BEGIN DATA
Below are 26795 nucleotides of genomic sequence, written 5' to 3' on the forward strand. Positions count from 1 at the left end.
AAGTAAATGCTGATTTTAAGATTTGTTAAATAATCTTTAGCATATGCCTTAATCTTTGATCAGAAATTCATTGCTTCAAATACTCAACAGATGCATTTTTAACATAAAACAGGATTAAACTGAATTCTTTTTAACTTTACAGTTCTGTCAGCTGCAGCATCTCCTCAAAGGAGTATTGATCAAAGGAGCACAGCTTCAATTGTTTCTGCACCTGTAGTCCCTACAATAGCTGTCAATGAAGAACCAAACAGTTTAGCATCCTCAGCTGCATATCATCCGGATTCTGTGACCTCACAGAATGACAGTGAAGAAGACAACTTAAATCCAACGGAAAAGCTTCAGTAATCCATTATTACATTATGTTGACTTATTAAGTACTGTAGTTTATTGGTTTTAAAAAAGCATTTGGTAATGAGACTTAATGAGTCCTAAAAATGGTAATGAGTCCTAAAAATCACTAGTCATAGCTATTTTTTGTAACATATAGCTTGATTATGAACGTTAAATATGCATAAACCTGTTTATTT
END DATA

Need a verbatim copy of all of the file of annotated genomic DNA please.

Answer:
Below are 26795 nucleotides of genomic sequence, written 5' to 3' on the forward strand. Positions count from 1 at the left end.
AAGTAAATGCTGATTTTAAGATTTGTTAAATAATCTTTAGCATATGCCTTAATCTTTGATCAGAAATTCATTGCTTCAAATACTCAACAGATGCATTTTTAACATAAAACAGGATTAAACTGAATTCTTTTTAACTTTACAGTTCTGTCAGCTGCAGCATCTCCTCAAAGGAGTATTGATCAAAGGAGCACAGCTTCAATTGTTTCTGCACCTGTAGTCCCTACAATAGCTGTCAATGAAGAACCAAACAGTTTAGCATCCTCAGCTGCATATCATCCGGATTCTGTGACCTCACAGAATGACAGTGAAGAAGACAACTTAAATCCAACGGAAAAGCTTCAGTAATCCATTATTACATTATGTTGACTTATTAAGTACTGTAGTTTATTGGTTTTAAAAAAGCATTTGGTAATGAGACTTAATGAGTCCTAAAAATGGTAATGAGTCCTAAAAATCACTAGTCATAGCTATTTTTTGTAACATATAGCTTGATTATGAACGTTAAATATGCATAAACCTGTTTATTT